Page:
With talks apparently continuing between Grubhub (NYSE:GRUB) and Uber Technologies (NYSE:UBER) over Uber's possible acquisition of the food delivery service, four senators sent a letter to the Department of Justice (DOJ) and the Federal Trade Commission (FTC) asking them to watch the deal carefully. The senators, all Democrats, allege the deal could damage the market's competitiveness and they want a full investigation if Uber actually agrees to buy Grubhub.
Senator Amy Klobuchar heads the group, which also includes Cory Booker, Patrick Leahy, and Richard Blumenthal. The letter says it is "particularly troubling that this merger is being contemplated during a pandemic, when consumer demand has increased and when restaurants are more desperate for revenue than ever."
The communication also provides figures on the market control Uber would allegedly achieve if it makes the acquisition. Together, it asserts, Uber Eats and Grubhub would command 48% of the U.S. food delivery market, with DoorDash staking a claim to 42%, and just 10% left for other competing delivery services. It also provided details of the hypothetical Uber/Grubhub hybrid's hold over major city deliveries:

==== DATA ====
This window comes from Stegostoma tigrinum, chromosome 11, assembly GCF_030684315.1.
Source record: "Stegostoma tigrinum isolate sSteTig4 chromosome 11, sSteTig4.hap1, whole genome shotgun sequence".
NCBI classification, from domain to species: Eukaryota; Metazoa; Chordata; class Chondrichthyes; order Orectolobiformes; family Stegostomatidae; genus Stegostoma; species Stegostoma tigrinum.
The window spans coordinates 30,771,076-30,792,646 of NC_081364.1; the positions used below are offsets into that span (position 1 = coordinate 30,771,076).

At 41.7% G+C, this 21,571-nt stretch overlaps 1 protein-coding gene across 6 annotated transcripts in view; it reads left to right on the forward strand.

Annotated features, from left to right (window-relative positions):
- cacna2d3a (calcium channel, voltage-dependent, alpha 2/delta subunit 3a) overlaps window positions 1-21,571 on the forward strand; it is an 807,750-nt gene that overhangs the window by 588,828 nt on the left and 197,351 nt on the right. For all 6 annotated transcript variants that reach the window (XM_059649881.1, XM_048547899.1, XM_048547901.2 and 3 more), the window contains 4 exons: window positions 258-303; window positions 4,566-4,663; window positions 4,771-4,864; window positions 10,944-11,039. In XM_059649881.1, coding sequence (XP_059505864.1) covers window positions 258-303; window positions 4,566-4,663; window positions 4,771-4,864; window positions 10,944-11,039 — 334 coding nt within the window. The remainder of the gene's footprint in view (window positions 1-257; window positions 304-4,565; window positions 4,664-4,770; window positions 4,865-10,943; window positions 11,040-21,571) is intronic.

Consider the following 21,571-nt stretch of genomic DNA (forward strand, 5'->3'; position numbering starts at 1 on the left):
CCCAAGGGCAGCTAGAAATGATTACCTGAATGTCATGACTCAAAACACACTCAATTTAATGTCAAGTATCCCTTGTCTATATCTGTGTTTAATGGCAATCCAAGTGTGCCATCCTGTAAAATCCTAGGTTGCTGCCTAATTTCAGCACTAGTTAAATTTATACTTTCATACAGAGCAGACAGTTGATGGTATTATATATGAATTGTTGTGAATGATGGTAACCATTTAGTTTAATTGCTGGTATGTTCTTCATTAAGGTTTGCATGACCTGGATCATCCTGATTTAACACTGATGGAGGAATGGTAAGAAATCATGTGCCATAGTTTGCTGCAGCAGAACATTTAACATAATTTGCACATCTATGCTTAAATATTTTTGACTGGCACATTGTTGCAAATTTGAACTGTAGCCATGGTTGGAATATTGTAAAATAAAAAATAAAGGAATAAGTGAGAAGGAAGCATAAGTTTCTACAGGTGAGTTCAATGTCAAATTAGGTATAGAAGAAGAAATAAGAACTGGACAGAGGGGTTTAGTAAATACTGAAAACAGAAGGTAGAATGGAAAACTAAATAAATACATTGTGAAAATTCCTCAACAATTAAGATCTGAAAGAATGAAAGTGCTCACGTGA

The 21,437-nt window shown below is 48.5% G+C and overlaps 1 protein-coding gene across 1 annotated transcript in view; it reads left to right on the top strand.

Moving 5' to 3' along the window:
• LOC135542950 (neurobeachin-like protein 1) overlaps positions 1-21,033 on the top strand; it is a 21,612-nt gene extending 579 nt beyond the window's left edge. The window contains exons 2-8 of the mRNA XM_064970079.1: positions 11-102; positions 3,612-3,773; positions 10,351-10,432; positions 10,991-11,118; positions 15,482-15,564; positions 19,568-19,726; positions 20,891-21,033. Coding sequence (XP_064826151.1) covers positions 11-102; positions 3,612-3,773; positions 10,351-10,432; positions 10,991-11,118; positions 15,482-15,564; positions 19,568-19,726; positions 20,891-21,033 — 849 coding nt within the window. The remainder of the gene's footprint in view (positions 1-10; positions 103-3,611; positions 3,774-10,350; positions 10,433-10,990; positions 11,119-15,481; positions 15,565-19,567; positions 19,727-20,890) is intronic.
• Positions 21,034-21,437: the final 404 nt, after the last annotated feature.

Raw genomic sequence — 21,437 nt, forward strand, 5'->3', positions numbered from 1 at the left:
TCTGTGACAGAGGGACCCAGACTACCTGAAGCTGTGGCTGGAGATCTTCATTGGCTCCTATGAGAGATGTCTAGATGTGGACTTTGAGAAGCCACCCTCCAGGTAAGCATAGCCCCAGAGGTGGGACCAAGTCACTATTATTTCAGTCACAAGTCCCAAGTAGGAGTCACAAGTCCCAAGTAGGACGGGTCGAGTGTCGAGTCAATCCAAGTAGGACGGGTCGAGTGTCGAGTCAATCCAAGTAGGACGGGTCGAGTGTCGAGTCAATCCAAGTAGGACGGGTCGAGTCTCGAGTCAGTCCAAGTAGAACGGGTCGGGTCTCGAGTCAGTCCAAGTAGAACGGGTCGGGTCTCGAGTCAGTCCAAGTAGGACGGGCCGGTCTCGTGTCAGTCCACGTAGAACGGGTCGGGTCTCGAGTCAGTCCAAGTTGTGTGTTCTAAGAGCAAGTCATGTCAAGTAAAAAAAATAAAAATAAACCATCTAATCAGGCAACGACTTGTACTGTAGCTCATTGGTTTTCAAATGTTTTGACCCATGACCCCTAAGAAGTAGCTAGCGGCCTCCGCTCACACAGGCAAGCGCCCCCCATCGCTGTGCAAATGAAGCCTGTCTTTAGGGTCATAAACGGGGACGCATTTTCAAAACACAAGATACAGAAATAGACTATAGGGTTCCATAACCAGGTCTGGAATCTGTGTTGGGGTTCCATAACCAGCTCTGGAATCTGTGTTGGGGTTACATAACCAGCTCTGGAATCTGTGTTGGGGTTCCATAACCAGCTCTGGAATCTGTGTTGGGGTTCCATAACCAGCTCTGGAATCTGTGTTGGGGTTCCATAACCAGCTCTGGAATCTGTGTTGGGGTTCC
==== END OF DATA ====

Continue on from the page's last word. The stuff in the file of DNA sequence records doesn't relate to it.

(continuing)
The letter expresses concern over "the exorbitant fees that these online delivery app companies charge to restaurants, which are then forced to pass these excessive costs on to consumers." It also says that even following recovery from the pandemic, the deal "would create an effective duopoly" potentially leading to "higher fees, reduced services quality, fewer choices, and less innovation."
CNBC reports Grubhub and Uber are "quite close" to inking a deal, with Grubhub significantly lowering its asking price.